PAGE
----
I’m excited to be joining colleagues, Shawna Dempsey (Mentoring Artists for Women’s Art) and Tricia Wasney (Winnipeg Arts Council), on Monday for a panel discussing women and art for social change hosted by the Manitoba Women’s Advisory Council. So much of the work Sarasvati does is based on what we call tranformative theatre. Basically, theatre that deals with issues in our community and increases understanding or dialogue around these issues. We want our audience to walk out of our shows feeling inspired, challenged, having seen a new perspective and sometimes even moved to action.
As I prepare my presentation, it is rewarding to look back at the work we have done and the effect it has had. It reminds me why we keep doing it despite the many obstacles and challenges. Whether it is tackling bullying, racism or violence against women we know the work has a profound effect. Some of our most rewarding experiences have been performing outside of the actual theatre, taking our work out to the community has lead to important discoveries for both our artists and community audiences who may not have believed that the arts were for them.
Most recently we heard from young Fillipino women after performing the monologue Miss Orient(ed) by Nina Aquino and Nadine Villasin at our cabaret of monologues. Performer Stephanie Sy related to the character who was trying to be “pretty as a Canadian” by stripping away her black hair and dyeing it blonde. One audience member shared that it validated her experience as a young women trying multiple times to get rid of her own dark hair. It is empowering to share these stories, to let women know they are not alone in their struggles, and to help others understand the struggles of women from different cultural or economic backgrounds.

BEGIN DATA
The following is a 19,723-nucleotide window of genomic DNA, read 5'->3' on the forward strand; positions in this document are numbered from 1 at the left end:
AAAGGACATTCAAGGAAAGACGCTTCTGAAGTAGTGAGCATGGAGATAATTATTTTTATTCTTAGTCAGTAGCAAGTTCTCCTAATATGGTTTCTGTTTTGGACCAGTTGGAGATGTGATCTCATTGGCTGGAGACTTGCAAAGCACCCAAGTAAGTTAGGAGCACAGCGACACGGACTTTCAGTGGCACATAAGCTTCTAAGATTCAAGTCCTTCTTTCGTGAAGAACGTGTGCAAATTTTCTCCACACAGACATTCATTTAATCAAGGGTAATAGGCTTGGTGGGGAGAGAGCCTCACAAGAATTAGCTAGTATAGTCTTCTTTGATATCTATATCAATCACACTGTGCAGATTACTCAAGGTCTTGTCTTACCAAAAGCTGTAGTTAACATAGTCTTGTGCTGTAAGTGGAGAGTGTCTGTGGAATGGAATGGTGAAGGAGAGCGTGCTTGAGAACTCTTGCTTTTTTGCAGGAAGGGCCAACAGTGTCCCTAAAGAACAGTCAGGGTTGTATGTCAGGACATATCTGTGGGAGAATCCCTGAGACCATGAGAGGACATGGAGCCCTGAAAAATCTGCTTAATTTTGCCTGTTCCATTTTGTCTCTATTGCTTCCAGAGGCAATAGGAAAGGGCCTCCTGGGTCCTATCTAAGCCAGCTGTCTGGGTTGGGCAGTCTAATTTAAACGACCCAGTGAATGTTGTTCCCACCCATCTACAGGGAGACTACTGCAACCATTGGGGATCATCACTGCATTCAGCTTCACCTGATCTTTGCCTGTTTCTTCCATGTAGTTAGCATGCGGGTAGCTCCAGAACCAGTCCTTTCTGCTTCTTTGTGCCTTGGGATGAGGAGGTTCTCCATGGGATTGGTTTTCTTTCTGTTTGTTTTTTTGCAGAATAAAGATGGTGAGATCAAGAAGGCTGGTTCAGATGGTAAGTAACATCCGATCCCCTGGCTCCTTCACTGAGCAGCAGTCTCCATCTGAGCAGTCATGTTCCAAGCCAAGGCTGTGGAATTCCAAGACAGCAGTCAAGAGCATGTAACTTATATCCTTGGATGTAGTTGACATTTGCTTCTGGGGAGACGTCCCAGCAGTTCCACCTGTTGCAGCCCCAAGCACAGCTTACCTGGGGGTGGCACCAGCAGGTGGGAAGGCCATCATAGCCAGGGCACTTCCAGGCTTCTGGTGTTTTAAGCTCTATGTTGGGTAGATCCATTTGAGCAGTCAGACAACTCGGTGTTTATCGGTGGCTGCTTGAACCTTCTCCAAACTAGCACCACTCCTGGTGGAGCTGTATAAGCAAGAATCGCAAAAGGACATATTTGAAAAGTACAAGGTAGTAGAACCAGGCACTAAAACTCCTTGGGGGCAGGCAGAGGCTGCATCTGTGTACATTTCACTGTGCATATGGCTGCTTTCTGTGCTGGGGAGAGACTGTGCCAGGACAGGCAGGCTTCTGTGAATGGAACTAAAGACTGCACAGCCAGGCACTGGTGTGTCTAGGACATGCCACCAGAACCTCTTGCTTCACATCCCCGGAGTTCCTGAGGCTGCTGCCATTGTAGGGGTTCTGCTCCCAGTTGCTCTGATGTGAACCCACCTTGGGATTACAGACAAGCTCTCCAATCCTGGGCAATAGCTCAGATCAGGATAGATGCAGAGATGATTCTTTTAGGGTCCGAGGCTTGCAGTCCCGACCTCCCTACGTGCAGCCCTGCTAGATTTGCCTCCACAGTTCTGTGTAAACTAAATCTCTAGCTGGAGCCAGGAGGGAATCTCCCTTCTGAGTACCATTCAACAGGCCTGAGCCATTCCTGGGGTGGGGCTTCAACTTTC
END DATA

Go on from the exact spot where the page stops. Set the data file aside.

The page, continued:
As we have been working on our latest project with criminalized women, we have been inspired by how theatre can allow women to let their walls down, explore a sense of play and develop confidence. Our main goal as we work towards creating a script based on our research and work with incarcerated women is to make clear the humanity of these women who are often painted as monsters and sensationalized in the media as women out of control. This journey began with us getting to know these women as we sat in a circle in correctional institutions with an array of women playing theatre games, discovering their sense of humour through impovisation and being surprised by their creativity and talent.
If you want to hear more, come check out the panel on Monday – http://sarasvati.ca/women-and-art-for-social-change/ .
-Hope McIntyre, Artistic Director